Hopelessness? Guys like him seem to always find a way to skew the system, as it appears he did previously. They always live in hope of a better day.

A generous last deed for his friends? Those powerful people who had use his services and would be relieved he died? Most likely not. 

A gesture of redemption to his victims? Most likely not.

Would Epstein have been given “suicide drugs” (say strong depressants mixed with amphetamines or such) in his prison food? How could he kill himself? Hanging??? How? Rope? Trousers belt? Shredded clothes? Suicide watch? Did he know he was not going to be supervised? Was he encouraged to do it? Death by organised convenience? Was he “suicided”?


Second: Robin Williams. We already have explored his situation. He did not have to kill himself, but chose to, in order to avoid the noticeable degradation of his skills… According to some studies, his suicide may have encouraged a “suicide contagion of 1800 suicides, associated with his death”. 


According to the Lancet, via Science (23 Aug 2019: Vol. 365, Issue 6455, pp. 725), “Sri Lanka’s pesticide regulations appear to have contributed to one of the greatest decreases in suicide rate ever seen.

This is important to note, in regard to what pesticides can do, on various levels, including the cost of buying the stuff.


In some instances, people suicide because they don’t understand what life is about… Don’t we all… So who could blame them, especially when they barely survive, with no joy and no other purpose than to struggle slowly towards a certain death. 


Religious hope often becomes a double edge sword should kids having been molested by priests, thus want to become angels quicker or reject outright god that allowed them to be subjected to such shame.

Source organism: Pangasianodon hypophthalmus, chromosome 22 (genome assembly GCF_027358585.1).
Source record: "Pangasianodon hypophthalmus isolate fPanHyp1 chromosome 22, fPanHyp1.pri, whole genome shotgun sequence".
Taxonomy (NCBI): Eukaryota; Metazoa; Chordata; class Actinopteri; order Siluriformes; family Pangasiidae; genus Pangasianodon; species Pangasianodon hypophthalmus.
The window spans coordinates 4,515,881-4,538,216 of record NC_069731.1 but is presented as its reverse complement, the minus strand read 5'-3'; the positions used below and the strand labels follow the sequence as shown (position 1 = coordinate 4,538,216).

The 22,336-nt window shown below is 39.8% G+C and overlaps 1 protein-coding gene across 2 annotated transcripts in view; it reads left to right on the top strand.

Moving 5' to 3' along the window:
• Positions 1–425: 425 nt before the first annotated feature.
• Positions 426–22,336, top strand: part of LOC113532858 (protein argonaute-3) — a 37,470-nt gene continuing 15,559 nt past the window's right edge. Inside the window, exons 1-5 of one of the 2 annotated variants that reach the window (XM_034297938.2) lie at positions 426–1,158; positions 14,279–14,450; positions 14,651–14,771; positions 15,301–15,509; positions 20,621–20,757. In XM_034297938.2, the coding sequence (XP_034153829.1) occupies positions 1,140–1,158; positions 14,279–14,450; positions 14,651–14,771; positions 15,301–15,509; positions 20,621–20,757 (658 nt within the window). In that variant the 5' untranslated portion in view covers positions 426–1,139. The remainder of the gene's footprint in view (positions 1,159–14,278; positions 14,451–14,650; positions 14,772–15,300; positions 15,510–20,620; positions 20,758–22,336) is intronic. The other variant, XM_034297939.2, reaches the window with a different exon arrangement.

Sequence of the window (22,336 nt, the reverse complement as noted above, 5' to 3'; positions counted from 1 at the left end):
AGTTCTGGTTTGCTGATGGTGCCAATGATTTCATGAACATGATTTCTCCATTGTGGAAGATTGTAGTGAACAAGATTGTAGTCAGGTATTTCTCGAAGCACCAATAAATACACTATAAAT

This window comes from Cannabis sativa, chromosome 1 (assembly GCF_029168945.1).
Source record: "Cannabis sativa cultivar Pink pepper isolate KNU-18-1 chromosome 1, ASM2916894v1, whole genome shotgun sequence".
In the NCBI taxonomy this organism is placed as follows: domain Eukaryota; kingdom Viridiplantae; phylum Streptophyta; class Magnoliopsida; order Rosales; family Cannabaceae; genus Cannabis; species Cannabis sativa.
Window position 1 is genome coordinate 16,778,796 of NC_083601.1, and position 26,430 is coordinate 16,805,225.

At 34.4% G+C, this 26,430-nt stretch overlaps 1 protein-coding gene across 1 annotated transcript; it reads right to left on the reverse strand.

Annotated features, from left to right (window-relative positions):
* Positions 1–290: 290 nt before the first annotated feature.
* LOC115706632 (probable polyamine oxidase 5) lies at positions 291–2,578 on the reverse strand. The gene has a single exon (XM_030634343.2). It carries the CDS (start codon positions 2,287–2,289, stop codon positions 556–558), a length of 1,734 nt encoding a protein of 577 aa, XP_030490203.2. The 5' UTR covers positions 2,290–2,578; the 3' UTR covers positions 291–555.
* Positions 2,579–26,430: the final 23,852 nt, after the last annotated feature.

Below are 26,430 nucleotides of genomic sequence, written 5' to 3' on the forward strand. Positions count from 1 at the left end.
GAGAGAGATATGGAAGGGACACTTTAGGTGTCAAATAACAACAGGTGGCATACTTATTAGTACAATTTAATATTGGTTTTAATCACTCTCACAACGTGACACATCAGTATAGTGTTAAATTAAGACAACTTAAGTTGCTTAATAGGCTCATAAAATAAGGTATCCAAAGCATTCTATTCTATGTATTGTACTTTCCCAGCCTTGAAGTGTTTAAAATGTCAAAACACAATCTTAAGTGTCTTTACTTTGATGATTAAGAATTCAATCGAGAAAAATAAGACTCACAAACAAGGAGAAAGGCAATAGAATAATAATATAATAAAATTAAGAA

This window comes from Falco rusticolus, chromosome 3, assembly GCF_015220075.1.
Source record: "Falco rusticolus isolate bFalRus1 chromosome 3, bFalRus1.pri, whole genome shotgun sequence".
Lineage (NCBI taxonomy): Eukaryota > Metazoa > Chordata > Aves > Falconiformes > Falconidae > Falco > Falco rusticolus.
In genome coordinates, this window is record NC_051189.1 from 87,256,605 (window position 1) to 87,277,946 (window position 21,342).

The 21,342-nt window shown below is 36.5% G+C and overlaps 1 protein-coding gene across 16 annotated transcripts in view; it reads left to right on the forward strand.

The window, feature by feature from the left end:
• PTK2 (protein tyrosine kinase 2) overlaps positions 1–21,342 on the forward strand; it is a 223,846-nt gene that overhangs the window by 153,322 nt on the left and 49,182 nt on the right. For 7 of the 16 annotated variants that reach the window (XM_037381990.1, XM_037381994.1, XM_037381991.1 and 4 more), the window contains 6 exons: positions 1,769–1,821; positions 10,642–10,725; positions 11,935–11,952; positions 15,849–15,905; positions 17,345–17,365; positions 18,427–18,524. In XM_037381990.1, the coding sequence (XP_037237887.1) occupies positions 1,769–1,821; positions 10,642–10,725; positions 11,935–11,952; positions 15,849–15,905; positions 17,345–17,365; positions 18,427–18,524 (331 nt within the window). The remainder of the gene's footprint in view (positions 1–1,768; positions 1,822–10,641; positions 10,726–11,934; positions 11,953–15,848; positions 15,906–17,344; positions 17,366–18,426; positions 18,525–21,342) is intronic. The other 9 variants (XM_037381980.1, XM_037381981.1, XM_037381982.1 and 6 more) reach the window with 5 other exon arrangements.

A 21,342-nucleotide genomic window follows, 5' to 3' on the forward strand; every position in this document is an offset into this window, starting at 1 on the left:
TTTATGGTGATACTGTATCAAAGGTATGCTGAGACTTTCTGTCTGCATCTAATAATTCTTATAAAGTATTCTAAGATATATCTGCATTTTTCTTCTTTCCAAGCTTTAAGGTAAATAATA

So where to now? Euthanasia and assisted suicides have become lawful in some states and countries. Here the problem is not misunderstanding what life is about, but about the quality of life, such as barely surviving in pain for an extra few years with tubes and pipes coming out of all our orifices while being drugged sky high, as we’ve got no idea who we are anymore. 


So how to prevent suicide, especially youth suicide? The Romeo and Juliet syndrome is one that has plagued lovers for yonks. Idealisation of exclusive romantic love can be devastating.

Surviving tragedy can also induce suicidal thoughts. 

When doctors are more likely to top themselves…


Loosing properties or a partner. 
PTSD can become a factor (Veterans in the USA committing suicide)

Under some conditions, finding the will to live is hard, BUT NOT IMPOSSIBLE.

So far there a few experts who can prevent suicide apart from counsellors who can be contacted on the phone. I do not know their “tactics” on how to make people who are depressed revalue their life. I do not know their success rate, in regard to people committing suicide after having been counselled. 

“We care about you…” has to be enormously sincere...



More to come...



revaluing the self...

Valuing the self is the key, but the pathways to this are basically elusive, when people are "in a state". The circumstances that have brought the devaluing of the self are numerous and complex, including victimisation, becoming aware of religious bullshit and the usage of drugs. Being lied to by other people is often double-edged — and the solutions to get people out of depression are mostly DELUSIVE. 
In the USA, Lifeline phone number is cumbersome. Some experts want this number to be simplified to say 988 or such. More than 47,000 people died by suicide in the USA in 2017, while Lifeline got near 2.5 million calls so far this year. Generally, the average of suicide had dropped worldwide but it had increased in the US by 33 per cent since 1999. 
So what to do? 
caring about ourselves and others...






... and the french police...

Suicides of the police: Will Castaner find a solution?

The other big area that Christophe Castaner seems determined to seize upon is that of suicides within the police forces of which he is the boss. Since January 1, [2019] 51 national police and 11 gendarmes have committed suicide, according to the the association Uniforms in Danger. The situation becomes dramatic for this employer of law enforcement. In comparison, last year showed 36 suicides in the national police and 33 in the gendarmerie by December 31, 2018.


Read more:




Read from top. Translation by Jules Letambour.